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Solicitor Advocate Martin Morrow takes a look at the Supreme Court, the post-Cadder legal world, corroboration and the end of enlightenment
In November 2010, I wrote an article in The Firm entitled ‘England 1: Scotland 0’. It focused on the apparent clash between the Supreme Court based in London and our own Appeal Court in Edinburgh in relation to the application of the European Convention on Human Rights to our domestic law.
At that time, it seemed that the Supreme Court was shining a light into areas of Scottish legal practice that needed reform. My view was that the reforms enhanced our legal profession. The Supreme Court judges had brought into play some basic common sense principles, which seemed not to have found favour with our own Appeal Court.
They seemed to be interested in Convention rights: they had the ability to cut to the chase and determine applications made to them. They had little time for the banal arguments often raised by the Crown as a barrier to determining a point - most commonly that a human rights point could be defeated because it was not raised in line with a timeframe laid down by an administrative act of adjournal.
In the face of these changes, there developed a new barrier to access to the Supreme Court. Our Appeal Court started to hold that points raised were not really Devolution points at all, therefore the Supreme Court had no jurisdiction to hear the case. The Supreme Court simply stated they would decide in the final instance what was/was not a Devolution point.
I was hoping that, in line with this modern philosophy, a number of reforms in daily practice were beckoning, which would have been of assistance both to the accused and to the police in the administration of justice. It seemed that if a solicitor had to be present at interview there would be no more trials revolving around unsigned statements allegedly made to police officers by suspects in custody who had not had access to a solicitor. This was no bad thing for the police and have protected them for allegations of impropriety. Moreover, the new system was also a learning curve for defence solicitors going to police interviews. It was my experience that when I attended these interviews , numbers of suspects really did speak to the police, often directly in the face of advice to the contrary.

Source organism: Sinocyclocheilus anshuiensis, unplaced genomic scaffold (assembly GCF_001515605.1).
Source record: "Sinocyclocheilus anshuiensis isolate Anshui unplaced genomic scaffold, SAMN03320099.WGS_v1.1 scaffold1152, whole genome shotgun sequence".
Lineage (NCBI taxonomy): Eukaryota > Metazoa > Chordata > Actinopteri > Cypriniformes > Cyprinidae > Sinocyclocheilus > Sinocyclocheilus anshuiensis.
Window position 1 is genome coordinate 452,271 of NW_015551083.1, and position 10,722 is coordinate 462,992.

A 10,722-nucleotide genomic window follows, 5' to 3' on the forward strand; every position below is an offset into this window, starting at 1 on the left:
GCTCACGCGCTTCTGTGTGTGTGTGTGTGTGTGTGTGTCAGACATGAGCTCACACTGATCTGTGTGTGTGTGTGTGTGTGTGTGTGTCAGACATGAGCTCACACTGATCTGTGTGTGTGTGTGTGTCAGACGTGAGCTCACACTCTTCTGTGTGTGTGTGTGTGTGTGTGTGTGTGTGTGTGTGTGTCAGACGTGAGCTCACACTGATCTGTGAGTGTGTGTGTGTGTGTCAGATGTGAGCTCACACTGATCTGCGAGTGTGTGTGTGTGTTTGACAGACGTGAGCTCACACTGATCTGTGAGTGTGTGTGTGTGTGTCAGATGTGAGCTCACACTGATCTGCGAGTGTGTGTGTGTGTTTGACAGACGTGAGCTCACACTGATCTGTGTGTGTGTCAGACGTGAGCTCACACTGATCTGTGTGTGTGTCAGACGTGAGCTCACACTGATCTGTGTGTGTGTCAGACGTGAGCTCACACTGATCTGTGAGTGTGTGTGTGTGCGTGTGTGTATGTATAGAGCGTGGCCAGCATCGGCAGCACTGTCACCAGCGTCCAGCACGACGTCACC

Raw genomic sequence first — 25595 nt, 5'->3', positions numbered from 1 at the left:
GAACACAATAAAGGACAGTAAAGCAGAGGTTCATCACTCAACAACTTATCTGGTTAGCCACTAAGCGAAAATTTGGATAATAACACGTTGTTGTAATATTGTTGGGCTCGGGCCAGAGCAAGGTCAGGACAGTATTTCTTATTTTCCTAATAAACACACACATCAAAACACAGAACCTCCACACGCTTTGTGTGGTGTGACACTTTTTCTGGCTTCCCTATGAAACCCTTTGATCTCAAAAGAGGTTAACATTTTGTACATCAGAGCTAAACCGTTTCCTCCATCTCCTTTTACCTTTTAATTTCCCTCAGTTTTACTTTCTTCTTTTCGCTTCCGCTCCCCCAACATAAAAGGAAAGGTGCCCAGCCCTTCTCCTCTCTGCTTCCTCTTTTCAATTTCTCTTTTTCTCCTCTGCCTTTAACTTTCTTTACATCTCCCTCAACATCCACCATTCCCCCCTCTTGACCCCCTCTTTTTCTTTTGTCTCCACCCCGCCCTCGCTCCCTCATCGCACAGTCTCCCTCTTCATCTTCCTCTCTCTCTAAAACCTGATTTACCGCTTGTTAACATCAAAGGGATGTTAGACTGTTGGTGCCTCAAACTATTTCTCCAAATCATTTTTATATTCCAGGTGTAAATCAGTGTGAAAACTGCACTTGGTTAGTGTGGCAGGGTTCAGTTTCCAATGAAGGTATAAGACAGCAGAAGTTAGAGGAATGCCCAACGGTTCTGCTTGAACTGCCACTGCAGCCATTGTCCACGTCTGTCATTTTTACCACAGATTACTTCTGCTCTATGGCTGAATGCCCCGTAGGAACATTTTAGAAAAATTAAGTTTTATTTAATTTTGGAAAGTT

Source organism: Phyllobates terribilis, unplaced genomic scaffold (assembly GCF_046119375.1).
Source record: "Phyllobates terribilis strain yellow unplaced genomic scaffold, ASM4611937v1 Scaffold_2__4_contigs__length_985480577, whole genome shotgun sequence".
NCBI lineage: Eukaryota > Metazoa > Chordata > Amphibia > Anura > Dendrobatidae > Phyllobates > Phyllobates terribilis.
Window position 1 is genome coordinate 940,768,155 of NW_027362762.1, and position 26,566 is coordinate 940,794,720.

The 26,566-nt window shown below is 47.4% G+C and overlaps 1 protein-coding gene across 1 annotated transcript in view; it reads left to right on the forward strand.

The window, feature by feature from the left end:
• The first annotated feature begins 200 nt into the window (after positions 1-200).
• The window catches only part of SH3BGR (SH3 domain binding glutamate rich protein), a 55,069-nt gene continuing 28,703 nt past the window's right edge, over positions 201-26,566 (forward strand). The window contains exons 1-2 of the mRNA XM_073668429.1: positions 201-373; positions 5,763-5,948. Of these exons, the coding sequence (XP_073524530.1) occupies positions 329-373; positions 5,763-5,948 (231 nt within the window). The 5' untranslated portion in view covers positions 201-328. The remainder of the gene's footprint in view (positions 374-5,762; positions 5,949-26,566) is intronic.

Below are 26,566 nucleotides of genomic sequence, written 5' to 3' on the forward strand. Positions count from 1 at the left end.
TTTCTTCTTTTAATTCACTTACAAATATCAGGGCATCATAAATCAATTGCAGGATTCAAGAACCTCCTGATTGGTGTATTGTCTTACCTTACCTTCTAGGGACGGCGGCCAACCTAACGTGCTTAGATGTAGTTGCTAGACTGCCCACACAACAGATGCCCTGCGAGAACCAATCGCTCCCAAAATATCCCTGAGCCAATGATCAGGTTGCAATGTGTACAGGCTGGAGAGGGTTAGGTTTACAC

So where are we one year later? It appears that a reaction has set in to the Supreme Court and their progressive thoughts on Convention rights. An unintended consequence seems to have been the coming together in opposition to the Supreme Court by the Scottish Government on the one hand and the Appeal Court judges in Scotland on the other.
I have no political party affiliations. I was, however, appalled by the Governmental attack on the judgements from the Supreme Court which were relevant to Scotland and which were normally delivered by one of the two former Scottish Lord Justice Generals . To paraphrase Animal Farm, the mantra was “Scotland’s law good – English law bad”. This was an ill-considered, in my view, approach to the matter.
The Scottish Government simply took the view that London was attacking Scottish legal sovereignty. They didn’t consider that the Court, (albeit in England) was trying to apply European jurisprudence from Strasbourg. They were more interested in mud-slinging than in considering the merits of the rights that were being discussed. It was even reported that it was suggested that the Government would require to look to their continued funding of this court, in light of these judgements. This, if it was true, would be a thinly veiled threat to the constitutional doctrine of the “Separation of powers” and the Rule of Law, traditionally viewed as the distinguishing features of a democracy from a totalitarian state.
Meanwhile further up the Royal Mile the Appeal Court was facing playing second fiddle in Devolution matters to another court 300 miles away, the tenor of Lord Hope’s judgement in Cadder perhaps a little bit galling to read . The Scottish Government asked the Scottish Judiciary to take a look at “reviewing the situation”. .
Not surprisingly, the judiciary in Scotland were quick to praise the concept of the Supreme Court in London, and the experience of those who sat there. Minor adjustments, however, might be desirable.